One of the most convincing links between the gut and our mental health relates to the immune system. Far more than a simple defense against germs, our immunity is tasked with carrying out complex signaling throughout our bodies. But most of our immune systems is located in the gut, where it responds in real time to the information presented by the outside world, including the microbiome.
Researchers have shown that the gut microbiome and the immune system are in constant bidirectional communication, influencing each other at every moment. When we understand that the state of our immune system is closely linked to our overall brain and our mental health, the role of our microbiome becomes even more significant. For example, high levels of inflammation are linked to an increased risk for developing depression, and may lead people to make more impulsive decisions.
The state of the gut microbiome is thought to influence immunity in a number of ways, ranging from direct communications between bacteria and immune cells to its effects on the strength of the gut lining (which then influences the state of our gut immune system). It’s also thought that signals from the microbiome may get into the bloodstream, where they can reach the brain and potentially influence the brain’s immune system.
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3. Microbiome metabolites like short-chain fatty acids (SCFAs)
Each day, we consume a dazzling array of different substances. Some of these our bodies can easily break down (for example, carbohydrates in bread are rapidly converted into glucose, which we can quickly absorb through our gut lining). Yet despite our incredible biology, we lack the enzymes to break down a number of dietary components. Luckily, we can get a little help from our microbiome in extracting value from these indigestible molecules.
One of the best examples of microbes assisting with digestion relates to fiber. Our guts can’t absorb or break down fiber in our foods. But when certain bacteria in the gut come into contact with fiber, they digest it and produce molecules called short-chain fatty acids (SCFAs). Unlike fiber, we’re able to make use of SCFAs. And research is demonstrating that one way SCFAs may influence our health is through their effects on our brains and our mental state.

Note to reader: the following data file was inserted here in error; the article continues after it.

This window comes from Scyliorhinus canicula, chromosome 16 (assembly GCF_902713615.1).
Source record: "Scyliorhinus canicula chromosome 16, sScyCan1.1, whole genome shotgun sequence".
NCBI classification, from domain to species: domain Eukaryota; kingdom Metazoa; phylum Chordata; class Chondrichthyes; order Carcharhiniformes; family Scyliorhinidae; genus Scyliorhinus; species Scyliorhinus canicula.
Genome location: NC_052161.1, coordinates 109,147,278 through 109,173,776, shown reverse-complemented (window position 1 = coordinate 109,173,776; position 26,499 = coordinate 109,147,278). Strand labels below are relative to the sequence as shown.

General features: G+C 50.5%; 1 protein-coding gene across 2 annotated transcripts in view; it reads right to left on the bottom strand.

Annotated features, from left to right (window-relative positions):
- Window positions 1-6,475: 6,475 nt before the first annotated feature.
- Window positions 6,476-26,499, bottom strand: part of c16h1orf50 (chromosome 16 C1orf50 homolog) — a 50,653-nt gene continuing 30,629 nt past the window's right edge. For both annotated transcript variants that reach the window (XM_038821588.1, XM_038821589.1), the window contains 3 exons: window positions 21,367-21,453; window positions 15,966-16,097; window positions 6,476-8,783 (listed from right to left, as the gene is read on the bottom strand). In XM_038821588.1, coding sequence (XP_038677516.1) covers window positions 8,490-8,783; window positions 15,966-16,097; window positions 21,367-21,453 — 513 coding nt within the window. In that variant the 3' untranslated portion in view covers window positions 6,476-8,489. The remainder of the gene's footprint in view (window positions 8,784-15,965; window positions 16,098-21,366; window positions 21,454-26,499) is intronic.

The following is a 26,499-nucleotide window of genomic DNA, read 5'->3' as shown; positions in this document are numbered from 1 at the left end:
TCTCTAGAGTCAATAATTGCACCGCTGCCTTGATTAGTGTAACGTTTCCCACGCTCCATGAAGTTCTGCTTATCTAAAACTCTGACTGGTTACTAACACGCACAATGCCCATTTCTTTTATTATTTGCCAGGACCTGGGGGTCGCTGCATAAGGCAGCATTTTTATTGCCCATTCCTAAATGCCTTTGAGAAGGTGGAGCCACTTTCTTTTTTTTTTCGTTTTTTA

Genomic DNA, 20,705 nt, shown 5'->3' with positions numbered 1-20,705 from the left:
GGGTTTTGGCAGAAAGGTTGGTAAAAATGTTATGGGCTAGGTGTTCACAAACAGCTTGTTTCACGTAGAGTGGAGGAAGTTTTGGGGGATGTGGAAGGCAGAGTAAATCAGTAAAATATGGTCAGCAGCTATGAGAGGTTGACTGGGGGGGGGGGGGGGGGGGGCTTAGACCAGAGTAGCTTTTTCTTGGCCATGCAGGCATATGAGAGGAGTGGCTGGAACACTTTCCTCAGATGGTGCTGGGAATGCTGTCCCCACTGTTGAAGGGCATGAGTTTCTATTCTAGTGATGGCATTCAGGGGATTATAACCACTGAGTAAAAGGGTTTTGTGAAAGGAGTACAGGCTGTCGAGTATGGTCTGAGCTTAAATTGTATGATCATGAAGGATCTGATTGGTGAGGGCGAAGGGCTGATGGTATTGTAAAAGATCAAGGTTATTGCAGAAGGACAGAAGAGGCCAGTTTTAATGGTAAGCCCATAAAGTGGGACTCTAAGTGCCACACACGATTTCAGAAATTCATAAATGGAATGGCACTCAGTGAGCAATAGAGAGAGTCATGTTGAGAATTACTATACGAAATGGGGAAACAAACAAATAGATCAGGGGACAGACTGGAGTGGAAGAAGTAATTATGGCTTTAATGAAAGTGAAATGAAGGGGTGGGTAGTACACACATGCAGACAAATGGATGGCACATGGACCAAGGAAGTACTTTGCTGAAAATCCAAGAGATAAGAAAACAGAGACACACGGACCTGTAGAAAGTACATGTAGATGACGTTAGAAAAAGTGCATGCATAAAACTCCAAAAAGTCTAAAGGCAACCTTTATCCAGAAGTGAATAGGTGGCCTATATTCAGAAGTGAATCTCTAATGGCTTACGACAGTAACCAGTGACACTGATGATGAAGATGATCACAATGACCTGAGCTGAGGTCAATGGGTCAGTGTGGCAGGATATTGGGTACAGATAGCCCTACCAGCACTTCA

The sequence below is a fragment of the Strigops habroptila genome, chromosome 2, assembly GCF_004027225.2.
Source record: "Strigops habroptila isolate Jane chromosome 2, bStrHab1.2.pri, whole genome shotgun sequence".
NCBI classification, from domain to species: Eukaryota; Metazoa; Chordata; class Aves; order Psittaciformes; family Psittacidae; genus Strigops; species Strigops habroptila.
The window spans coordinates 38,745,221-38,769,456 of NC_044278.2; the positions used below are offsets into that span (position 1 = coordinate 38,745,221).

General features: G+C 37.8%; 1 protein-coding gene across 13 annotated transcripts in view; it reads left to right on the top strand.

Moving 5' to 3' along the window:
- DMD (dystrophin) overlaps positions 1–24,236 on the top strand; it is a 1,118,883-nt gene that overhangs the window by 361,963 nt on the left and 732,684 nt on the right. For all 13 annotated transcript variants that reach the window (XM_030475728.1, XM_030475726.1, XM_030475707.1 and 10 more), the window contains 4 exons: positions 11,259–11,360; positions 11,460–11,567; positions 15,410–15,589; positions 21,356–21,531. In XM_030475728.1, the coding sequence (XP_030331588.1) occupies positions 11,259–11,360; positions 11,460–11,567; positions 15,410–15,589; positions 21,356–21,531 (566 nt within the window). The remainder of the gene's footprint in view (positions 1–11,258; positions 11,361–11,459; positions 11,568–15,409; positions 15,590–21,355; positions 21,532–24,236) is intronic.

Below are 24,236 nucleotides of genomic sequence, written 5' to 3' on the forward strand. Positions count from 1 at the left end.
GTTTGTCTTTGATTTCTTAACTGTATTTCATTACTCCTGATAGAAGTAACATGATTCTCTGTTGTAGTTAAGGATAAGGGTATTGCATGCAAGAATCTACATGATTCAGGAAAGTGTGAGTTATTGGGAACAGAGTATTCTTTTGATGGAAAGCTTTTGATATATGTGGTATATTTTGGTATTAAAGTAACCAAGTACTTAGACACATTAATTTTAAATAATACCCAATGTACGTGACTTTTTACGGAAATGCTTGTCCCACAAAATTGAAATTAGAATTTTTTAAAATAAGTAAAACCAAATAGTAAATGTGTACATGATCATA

In one 2020 paper, researchers showed that having higher levels of SCFAs in the gut was linked to lower cortisol levels when healthy men were psychologically stressed. It’s also thought that SCFAs may help dampen inflammation, which may then lead to a host of brain benefits that improve mood.
Putting it together:
It’s increasingly clear that what happens “in our heads” is actually a reflection of what happens in our bodies. Despite the physical distance between our GI tract and our brains, it’s now understood that what happens in the gut is affecting a number of pathways in our brains, many of which may be a direct effect of the state of our microbiome. This is all more reason to have empathy for the complicated signals that influence the mental states of others and ourselves, as well as to consider prioritizing our gut and microbiome health as a way of prioritizing our cognitive and mental health.
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A version of this article I wrote was also published on Psychologytoday.com